The global burden of disease caused by group A streptococcus (GAS) is not known. We review recent population-based data to estimate the burden of GAS diseases and highlight deficiencies in the available data. We estimate that there are at least 517,000 deaths each year due to severe GAS diseases (eg, acute rheumatic fever, rheumatic heart disease, post-streptococcal glomerulonephritis, and invasive infections). The prevalence of severe GAS disease is at least 18.1 million cases, with 1.78 million new cases each year. The greatest burden is due to rheumatic heart disease, with a prevalence of at least 15.6 million cases, with 282,000 new cases and 233,000 deaths each year. The burden of invasive GAS diseases is unexpectedly high, with at least 663,000 new cases and 163,000 deaths each year. In addition, there are more than 111 million prevalent cases of GAS pyoderma, and over 616 million incident cases per year of GAS pharyngitis. Epidemiological data from developing countries for most diseases is poor. On a global scale, GAS is an important cause of morbidity and mortality. These data emphasise the need to reinforce current control strategies, develop new primary prevention strategies, and collect better data from developing countries.
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              Pathogenesis of group A streptococcal infections.

              Group A streptococci are model extracellular gram-positive pathogens responsible for pharyngitis, impetigo, rheumatic fever, and acute glomerulonephritis. A resurgence of invasive streptococcal diseases and rheumatic fever has appeared in outbreaks over the past 10 years, with a predominant M1 serotype as well as others identified with the outbreaks. emm (M protein) gene sequencing has changed serotyping, and new virulence genes and new virulence regulatory networks have been defined. The emm gene superfamily has expanded to include antiphagocytic molecules and immunoglobulin-binding proteins with common structural features. At least nine superantigens have been characterized, all of which may contribute to toxic streptococcal syndrome. An emerging theme is the dichotomy between skin and throat strains in their epidemiology and genetic makeup. Eleven adhesins have been reported, and surface plasmin-binding proteins have been defined. The strong resistance of the group A streptococcus to phagocytosis is related to factor H and fibrinogen binding by M protein and to disarming complement component C5a by the C5a peptidase. Molecular mimicry appears to play a role in autoimmune mechanisms involved in rheumatic fever, while nephritis strain-associated proteins may lead to immune-mediated acute glomerulonephritis. Vaccine strategies have focused on recombinant M protein and C5a peptidase vaccines, and mucosal vaccine delivery systems are under investigation.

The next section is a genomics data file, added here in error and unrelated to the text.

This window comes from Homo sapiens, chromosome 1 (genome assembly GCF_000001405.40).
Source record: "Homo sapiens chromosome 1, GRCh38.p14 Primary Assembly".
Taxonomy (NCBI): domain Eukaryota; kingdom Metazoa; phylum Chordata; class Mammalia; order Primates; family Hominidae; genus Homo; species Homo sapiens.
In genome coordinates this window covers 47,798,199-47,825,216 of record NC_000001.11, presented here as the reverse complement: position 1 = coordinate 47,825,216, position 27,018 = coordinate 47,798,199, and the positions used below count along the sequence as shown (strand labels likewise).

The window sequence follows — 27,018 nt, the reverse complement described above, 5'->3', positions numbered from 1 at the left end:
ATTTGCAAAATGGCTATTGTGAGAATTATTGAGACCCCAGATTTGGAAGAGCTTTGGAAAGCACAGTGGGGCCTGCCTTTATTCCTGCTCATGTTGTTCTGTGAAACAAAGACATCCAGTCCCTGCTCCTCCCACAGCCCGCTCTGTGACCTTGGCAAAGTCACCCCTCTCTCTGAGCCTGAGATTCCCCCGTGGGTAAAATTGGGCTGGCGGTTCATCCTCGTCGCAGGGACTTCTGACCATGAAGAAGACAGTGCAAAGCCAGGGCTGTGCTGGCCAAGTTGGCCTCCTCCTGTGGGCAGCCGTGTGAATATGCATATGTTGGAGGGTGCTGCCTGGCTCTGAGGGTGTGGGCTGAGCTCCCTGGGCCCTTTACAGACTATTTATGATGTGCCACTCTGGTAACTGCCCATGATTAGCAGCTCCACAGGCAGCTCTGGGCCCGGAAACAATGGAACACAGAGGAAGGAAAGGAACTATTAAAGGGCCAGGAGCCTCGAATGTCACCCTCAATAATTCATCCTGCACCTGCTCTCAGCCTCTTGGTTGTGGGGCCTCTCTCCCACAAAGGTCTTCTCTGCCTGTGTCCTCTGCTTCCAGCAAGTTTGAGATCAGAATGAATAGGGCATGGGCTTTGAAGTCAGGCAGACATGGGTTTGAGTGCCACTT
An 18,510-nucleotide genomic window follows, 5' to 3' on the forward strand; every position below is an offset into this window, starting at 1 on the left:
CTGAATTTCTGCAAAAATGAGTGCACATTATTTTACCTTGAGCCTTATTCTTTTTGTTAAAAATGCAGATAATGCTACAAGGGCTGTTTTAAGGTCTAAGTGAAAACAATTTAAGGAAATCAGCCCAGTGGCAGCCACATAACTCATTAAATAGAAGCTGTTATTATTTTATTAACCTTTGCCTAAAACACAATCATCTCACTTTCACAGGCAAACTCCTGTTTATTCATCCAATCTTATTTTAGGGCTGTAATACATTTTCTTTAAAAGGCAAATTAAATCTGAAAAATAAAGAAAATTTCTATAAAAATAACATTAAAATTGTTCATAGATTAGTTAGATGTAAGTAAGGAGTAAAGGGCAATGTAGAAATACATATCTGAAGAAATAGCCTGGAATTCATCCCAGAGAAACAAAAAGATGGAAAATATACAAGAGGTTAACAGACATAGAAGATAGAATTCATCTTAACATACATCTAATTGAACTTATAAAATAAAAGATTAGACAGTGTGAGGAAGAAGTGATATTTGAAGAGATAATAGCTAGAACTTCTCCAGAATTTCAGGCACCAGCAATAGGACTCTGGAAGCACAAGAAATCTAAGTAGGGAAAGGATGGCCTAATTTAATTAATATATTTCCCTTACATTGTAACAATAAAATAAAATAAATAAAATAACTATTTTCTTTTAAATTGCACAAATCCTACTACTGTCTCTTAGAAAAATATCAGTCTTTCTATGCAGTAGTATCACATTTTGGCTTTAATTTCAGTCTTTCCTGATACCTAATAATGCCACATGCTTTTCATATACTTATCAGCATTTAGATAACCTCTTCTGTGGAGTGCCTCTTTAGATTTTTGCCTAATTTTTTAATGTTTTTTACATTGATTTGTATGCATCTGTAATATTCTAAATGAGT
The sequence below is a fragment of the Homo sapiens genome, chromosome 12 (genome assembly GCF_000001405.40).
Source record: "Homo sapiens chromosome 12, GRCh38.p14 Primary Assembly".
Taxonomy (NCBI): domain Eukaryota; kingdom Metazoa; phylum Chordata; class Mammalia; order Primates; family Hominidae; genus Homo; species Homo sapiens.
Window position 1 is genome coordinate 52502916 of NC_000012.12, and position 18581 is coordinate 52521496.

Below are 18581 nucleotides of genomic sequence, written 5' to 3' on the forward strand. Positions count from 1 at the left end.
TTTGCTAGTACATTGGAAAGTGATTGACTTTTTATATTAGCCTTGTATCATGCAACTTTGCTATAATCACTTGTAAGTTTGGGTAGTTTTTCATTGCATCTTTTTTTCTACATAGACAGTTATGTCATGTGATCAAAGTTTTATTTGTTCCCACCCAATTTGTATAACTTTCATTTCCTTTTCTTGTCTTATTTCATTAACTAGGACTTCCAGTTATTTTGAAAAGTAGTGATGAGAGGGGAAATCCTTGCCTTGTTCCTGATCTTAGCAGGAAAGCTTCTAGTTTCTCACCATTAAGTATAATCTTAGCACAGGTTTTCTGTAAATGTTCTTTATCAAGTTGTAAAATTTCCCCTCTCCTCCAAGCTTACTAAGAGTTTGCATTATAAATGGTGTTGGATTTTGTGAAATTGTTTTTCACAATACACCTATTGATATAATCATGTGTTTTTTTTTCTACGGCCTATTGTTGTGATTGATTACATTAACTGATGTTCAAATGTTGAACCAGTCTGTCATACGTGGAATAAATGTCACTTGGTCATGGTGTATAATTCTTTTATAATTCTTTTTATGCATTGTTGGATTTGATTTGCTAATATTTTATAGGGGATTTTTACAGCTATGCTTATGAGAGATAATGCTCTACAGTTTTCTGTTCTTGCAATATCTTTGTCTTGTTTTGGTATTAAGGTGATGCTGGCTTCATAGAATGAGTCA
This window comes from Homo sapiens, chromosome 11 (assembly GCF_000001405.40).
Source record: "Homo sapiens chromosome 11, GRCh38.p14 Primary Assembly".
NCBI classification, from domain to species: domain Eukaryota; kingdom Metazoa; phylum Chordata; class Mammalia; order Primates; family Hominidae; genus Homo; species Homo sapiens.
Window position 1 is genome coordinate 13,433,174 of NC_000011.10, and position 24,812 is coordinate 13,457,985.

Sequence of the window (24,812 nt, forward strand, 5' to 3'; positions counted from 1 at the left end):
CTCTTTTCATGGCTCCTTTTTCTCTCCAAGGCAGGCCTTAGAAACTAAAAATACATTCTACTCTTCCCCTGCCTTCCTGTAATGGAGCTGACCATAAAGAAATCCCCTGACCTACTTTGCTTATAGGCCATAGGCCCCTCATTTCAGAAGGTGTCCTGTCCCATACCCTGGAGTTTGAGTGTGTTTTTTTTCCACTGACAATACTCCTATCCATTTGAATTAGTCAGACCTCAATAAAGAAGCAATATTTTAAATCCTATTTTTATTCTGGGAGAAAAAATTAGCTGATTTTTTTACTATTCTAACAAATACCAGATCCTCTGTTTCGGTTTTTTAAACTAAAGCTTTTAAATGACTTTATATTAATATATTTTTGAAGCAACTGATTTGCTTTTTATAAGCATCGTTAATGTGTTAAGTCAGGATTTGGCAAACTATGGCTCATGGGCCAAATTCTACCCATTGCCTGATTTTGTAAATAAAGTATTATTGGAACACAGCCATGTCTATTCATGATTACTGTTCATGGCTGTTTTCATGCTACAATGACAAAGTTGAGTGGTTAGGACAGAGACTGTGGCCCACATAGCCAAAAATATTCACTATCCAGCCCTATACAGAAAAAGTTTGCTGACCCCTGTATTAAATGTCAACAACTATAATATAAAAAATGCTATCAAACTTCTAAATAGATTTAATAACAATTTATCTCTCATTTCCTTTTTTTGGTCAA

Author and article information

                Department of Pediatrics, University of California San Diego, La Jolla, California, USA [a ];
                School of Chemistry and Molecular Biosciences, The University of Queensland, St. Lucia, Queensland, Australia [b ];
                Department of Medicine, University of California San Diego, La Jolla, California, USA [c ];
                Veterans Affairs San Diego Healthcare Center, San Diego, California, USA [d ];
                Skaggs School of Pharmacy and Pharmaceutical Sciences, University of California San Diego, La Jolla, California, USA [e ]; and
                Rady Children’s Hospital, San Diego, California, USA [f ]
                Author notes
                Address correspondence to Victor Nizet, vnizet@ .

                Invited Editor Anna Norrby-Teglund, Karolinska Institute Editor Donald Low, Mt. Sinai Hospital

                American Society of Microbiology (1752 N St., N.W., Washington, DC )
                31 August 2010
                Sep-Oct 2010
                : 1
                : 4
                Copyright © 2010 Cole et al.

                This is an open-access article distributed under the terms of the Creative Commons Attribution-Noncommercial-Share Alike 3.0 Unported License, which permits unrestricted noncommercial use, distribution, and reproduction in any medium, provided the original author and source are credited.

                Research Article

                Life sciences